This story was related to me by my friend K, who has lived her entire life in Minnesota, where the Thief’s River is located. She and her family often go camping up near the river and have visited it many times. She remembers first learning the story when she stopped by the Visitor’s Center. One of the employees was giving a presentation on the Chippewa tribe and included this story as part of it. K likes the story, although she admits it is quite sad. I saw it as the ongoing hardship of motherhood, and how in nature survival of the fittest was a harsh reality for Native Americans back then. That’s why her ghost was reported near the river, because it would be a constant reminder for those alive not to do the same mistake she did.

Folk Beliefs

Fossils in the Creek

The Informant GT lived in a house with a huge backyard in Minnesota for 6 years until he moved to California at the age of 11.

GT: There’s this creek in our backyard in Minnesota, and there’s fool’s gold and ammonite fossils in it, and a bunch of other fossils I didn’t know the names for back then. It was really cool, we used to collect them.

There’s a forest behind the creek, and behind that is farmland and undeveloped territory. One of the older kids told us that if you went past the creek into that territory, there’s a guy named Dead-Eye Pete or something like that who lives there, and if he catches you he’ll kill you and turn your body into rocks and that’s what the fossils were. Since the fossils all looked really organic and we were a bunch of dumb kids, we actually thought all the fossils were made of dead people who got lost and wandered into his territory.

This story exploits a child’s fear of the unknown. The older kids referenced in the story were not interested in actually protecting the younger children by warning them off from unmapped territory, but wanted to scare them into doing what they want them to. Scary stories often pique a child’s curiosity about its subject matter more than it does to dampen it with fear.


Duck, Duck, Gray Duck

Interview Extraction:

Informant: In school, instead of playing just ‘Duck, Duck, Goose,’ we changed up the ducks. So you’d say different types of ducks, like ‘red duck, blue duck,’ whatever, and then when you said ‘gray duck,’ you’d run and ad the person you’d tag would chase you. So you just run at ‘gray duck’ instead of ‘goose.’”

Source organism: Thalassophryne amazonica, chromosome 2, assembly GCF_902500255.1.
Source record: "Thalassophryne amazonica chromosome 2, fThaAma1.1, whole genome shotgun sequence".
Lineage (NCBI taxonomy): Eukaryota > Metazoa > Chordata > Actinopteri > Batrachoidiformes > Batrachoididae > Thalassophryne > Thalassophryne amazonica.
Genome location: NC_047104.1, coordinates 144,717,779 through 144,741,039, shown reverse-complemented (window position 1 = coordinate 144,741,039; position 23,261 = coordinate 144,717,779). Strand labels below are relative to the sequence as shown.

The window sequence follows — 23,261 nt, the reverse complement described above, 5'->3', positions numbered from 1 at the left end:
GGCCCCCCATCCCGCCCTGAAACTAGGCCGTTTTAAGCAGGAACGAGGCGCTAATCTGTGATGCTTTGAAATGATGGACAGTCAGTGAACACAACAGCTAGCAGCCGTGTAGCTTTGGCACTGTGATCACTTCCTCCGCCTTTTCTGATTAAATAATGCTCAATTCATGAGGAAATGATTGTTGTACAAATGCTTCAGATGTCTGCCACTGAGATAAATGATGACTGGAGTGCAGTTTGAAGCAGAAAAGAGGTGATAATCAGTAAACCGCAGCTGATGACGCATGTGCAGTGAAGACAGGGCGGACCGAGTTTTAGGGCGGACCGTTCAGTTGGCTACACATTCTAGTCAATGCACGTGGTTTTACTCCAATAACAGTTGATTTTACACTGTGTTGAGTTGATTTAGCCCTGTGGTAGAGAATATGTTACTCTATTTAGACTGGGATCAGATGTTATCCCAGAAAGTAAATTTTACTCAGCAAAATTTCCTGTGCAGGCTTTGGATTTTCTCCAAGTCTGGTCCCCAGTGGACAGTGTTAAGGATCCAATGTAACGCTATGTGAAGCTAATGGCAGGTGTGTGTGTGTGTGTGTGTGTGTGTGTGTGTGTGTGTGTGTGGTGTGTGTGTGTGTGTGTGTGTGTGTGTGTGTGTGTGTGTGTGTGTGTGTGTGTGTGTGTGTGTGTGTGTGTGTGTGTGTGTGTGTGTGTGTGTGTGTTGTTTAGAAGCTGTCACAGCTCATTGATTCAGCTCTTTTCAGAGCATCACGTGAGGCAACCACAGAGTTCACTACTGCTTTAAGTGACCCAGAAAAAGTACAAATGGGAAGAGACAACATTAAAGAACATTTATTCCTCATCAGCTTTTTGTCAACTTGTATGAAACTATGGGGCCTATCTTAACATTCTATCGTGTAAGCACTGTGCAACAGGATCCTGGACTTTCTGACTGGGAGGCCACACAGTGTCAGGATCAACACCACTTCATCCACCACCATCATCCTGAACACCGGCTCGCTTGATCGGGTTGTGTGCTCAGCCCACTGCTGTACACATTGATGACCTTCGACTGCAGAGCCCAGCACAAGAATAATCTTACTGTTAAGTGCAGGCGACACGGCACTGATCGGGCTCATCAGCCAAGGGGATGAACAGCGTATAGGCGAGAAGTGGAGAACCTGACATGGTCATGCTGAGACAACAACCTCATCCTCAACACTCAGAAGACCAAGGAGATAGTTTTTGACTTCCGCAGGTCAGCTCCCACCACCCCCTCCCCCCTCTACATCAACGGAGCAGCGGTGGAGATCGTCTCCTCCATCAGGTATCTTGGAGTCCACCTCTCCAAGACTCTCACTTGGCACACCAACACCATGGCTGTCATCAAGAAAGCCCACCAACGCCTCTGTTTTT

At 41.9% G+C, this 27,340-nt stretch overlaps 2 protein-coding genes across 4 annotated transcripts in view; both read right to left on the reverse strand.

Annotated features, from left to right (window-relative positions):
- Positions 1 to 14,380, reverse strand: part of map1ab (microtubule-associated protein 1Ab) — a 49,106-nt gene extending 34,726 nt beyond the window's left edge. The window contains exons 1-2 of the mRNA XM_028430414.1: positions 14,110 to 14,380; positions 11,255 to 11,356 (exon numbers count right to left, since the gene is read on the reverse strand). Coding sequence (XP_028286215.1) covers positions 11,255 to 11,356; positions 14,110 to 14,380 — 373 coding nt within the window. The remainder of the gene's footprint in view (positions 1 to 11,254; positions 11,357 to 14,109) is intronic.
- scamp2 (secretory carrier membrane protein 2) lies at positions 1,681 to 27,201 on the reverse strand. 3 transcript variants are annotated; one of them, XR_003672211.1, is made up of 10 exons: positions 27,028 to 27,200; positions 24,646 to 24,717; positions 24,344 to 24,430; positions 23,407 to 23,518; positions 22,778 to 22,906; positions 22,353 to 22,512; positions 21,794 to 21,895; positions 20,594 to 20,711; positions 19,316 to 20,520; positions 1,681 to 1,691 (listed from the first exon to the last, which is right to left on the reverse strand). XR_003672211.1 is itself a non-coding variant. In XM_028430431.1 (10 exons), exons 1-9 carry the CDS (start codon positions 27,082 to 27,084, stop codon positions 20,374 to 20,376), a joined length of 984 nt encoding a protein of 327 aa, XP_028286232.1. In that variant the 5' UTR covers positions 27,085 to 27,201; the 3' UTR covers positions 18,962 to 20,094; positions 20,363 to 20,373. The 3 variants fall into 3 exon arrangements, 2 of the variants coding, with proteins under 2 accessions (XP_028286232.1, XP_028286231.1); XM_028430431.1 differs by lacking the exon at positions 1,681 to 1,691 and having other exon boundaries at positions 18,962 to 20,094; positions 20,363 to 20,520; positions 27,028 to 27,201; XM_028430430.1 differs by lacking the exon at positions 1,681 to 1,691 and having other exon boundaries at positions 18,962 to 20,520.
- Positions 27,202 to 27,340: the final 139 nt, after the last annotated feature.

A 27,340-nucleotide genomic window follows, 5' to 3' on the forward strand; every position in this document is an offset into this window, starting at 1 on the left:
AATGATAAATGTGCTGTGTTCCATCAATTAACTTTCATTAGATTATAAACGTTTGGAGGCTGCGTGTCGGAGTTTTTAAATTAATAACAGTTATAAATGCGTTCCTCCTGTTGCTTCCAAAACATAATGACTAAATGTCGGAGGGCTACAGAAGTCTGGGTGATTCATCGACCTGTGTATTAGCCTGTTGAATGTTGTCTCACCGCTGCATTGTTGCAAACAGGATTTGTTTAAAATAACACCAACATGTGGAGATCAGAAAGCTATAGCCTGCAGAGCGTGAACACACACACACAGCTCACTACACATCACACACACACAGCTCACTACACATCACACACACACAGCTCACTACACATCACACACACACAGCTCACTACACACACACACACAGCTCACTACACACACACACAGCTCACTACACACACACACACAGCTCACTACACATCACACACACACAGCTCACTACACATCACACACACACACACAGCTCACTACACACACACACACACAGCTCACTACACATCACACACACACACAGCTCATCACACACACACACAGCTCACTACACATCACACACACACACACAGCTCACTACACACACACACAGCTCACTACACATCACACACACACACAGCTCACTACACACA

Me: “Where was your school?”

Informant: “In Minnesota. They’re actually very militant about it, and they’ll insist that it’s ‘Duck, Duck, Gray Duck’ and not anything else, but like, I moved there when I was eight, so I knew from before that almost all other places called it ‘Duck, Duck, Goose.’ But they um, yeah, they insisted on the gray duck part and they thought the ‘goose’ portion was weird.”


Schoolchildren can be very adamant about protecting their games and creations. No matter where they are or what they are playing, their way will be the right way. This is evident in the  Minnesota elementary school kids who were “militant” about playing “Duck, Duck, Gray Duck,” as well as my informant, who despite being a college student, still showed signs of being upset at her old classmates. She strongly felt that it should be “Duck, Duck, Goose,” and that the Minnesota version was a singular place for playing the game differently. I admit that upon hearing the story and being introduced to the adaptation, even I felt slightly angry at these students for playing the “wrong” way. Neither I nor my informant still engage in “Duck, Duck, Goose,” but I imagine we expect to still see children playing in preschools and elementary schools years from now, and furthermore, we both expect to see it played the way we did.

Distancing myself personally from this game however, I must acknowledge that it’s interesting how “Duck, Duck, Gray Duck” even evolved. Upon researching this, I found out that Minnesota was the only state in the US and even Canada that had this version, though without any sufficient information. Even more intriguing, evidently one can now call someone a “gray duck,” and use the phrase in a derogatory way to refer to that person being born or raised in Minnesota. Clearly, childhood vendettas can run very deep, and changing up a traditional staple of schoolyards is frowned upon by all adolescents. While the Minnesotans don’t retaliate by calling residents of other states “gooses,” are determined to persist playing their own adaptation, either to distinguish themselves or to simply continue a game their own parents or teachers taught them.